Authorship Interview

Authorship FAQ: Interview with Scientific Officer

Authorship refers to the person or persons involved in the production of a manuscript. It’s used to designate credit for specific work completed on a manuscript. This is important for authors academic reputation and social and financial implications. There are four criteria that MDPI authors must qualify for this, following the guidelines provided by The International Committee of Medical Journal Editors (ICMJE). However, all criteria follow the standards developed by the Committee on Publication Ethics (COPE).

If you want to learn more about the details of authorship, see our article Guide to Authorship.

Interview with Scientific Officer Dr Michael O’Sullivan

The Scientific Officers act as the bridging point between the academic community and MDPI as a publisher. Coming from academic backgrounds themselves, a large portion of their work involves liaising with the academic community. This is to ensure that they can advise on MDPI’s policies and practices so that the company reflects the wants and needs of researchers.

As part of this, they are frequently called to advise on complex issues that require both scientific expertise and a deep understanding of academic publishing. This means they have deep insight into some of the most frequent issues that come up related to research integrity and ethics.

They work very closely with the full Ethics team at MDPI. Ensuring our policies and practices are up-to-date and reflective of industry standards.

Dr Michael O’Sullivan is a scientific officer in organic chemistry. He has a background in editorial work, starting as an assistant editor and then becoming a publishing editor. Because of this, he has a lot of knowledge in the publishing process.

Here is an interview with one of our scientific officers, Dr Michael O’Sullivan, on frequently asked questions regarding authorship.

Common Mistakes that Authors Make Regarding Authorship

One of the most common errors is that authors are unsure of what qualifies as authorship. In some cases, researchers are added as authors who really should not have been. This inadvertently ends up “gifting” authorship to these people. The opposite also occurs when authors leave others off the authorship list. Despite having contributed to the work in a way that qualifies them for authorship. Authors are expected to carefully consider authorship before manuscript submission.

Any changes to the author list should be made during the editorial process, before manuscript acceptance. Authorship changes, including any addition, removal, or rearrangement of author names, will require the approval of all authors, including those to be removed. If the manuscript has already been published, requests for a change in authorship will be evaluated and require the publication of a correction.

We encourage all authors to familiarize themselves with the ICMJE criteria for authorship, which MDPI uses as its standard. COPE also provides guidelines on authorship.

Tips for Authors to Consider Before Submitting their Manuscript

Authors should check the authorship criteria of the journal to which they are submitting. If the journal does not have any specific criteria, then check the publisher’s web pages. However, a good rule of thumb is to ensure that all authors adhere to the ICMJE criteria for authorship before the manuscript is submitted. MDPI’s policy on authorship can be found here.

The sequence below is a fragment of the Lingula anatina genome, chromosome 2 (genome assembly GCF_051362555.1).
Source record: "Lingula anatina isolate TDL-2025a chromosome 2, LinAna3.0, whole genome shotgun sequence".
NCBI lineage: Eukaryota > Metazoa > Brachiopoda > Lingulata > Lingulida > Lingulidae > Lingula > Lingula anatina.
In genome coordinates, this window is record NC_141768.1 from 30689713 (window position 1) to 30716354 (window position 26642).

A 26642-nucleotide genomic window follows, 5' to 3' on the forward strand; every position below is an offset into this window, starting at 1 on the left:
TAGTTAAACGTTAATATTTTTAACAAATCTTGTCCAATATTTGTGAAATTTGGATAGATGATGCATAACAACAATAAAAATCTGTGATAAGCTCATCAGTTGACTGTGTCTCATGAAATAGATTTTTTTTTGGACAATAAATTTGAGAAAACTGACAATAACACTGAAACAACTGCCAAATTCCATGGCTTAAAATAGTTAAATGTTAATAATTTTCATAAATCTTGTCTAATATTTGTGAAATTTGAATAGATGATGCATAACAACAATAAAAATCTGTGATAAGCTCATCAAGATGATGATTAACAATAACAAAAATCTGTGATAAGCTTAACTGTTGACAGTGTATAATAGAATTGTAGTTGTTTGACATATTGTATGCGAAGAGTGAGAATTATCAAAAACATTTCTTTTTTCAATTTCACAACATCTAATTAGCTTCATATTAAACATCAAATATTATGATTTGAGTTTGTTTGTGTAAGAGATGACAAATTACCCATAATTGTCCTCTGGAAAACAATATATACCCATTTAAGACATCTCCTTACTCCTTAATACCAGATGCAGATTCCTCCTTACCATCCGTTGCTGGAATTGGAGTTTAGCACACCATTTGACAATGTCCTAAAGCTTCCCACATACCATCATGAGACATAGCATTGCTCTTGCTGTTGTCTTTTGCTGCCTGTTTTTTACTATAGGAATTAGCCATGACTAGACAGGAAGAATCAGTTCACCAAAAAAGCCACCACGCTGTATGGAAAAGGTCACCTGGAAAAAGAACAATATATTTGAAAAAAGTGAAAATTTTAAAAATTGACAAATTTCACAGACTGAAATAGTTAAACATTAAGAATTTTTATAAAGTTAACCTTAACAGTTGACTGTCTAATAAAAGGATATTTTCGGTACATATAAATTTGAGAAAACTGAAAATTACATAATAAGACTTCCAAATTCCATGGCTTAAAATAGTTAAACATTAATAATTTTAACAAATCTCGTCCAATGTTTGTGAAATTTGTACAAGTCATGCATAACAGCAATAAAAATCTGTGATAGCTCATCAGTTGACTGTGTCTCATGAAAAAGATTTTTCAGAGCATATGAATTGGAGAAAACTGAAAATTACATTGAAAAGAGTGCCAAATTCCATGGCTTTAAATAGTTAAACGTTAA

Establishing Contribution in Larger Research Groups

In an ideal situation, everyone involved should be aware before they do work on the project, if their contribution would avail them of authorship or not. The lead author should also keep track of those who were involved. As well as allowing all authors to review the manuscript and sign off on the final version before publication.

If authorship is retained by the consortium or group, the consortium or group should be listed as an author. Individual consortium or group author members listed in the author byline must qualify for authorship according to ICMJE guidelines.

Authorship Disagreements

In an ideal situation, this would be resolved before the publication of the manuscript. However, there are always times when this isn’t the case.

In the instance where a disagreement arises, be it with an author wishing to be removed or added. The complainant should first speak to the listed authors of the manuscript. If all authors agree to add or remove an author, then the process is much simpler. To ensure an expeditious process, it is advised that the complainant inform the university of the dispute at the same time as (or before) they contact the publisher.

Many publishers are not able to resolve authorship disputes until the university has ruled, so having this process already rolling will massively help speed up the authorship change procedure. COPE provides a useful guide on how to reduce disputes between authors.

Role of AI in Authorship

AI cannot be cited as an author as it cannot fulfil some of the ICMJE criteria. While it can be used to aid study design and assist in drafting the work, it cannot provide approval for the final version of the manuscript, and it cannot be held accountable for all aspects of the work.

AI’s Role in Publication Ethics in the Future

It’s not yet clear how AI will affect publication ethics in the future, as the true scope and ability of AI when it comes to research publications have yet to be explored. However, we at MDPI are following the guidance set by COPE on the matter. We are continuously updating our policies to reflect the rapidly changing landscape of AI and its presence in the publishing industry.

Other Resources

If you had any questions regarding authorship we hope that this answered your questions. However, if you need further information we also have articles on topics such as Ethics in Open Access Publishing and Ethical Considerations in Artificial intelligence.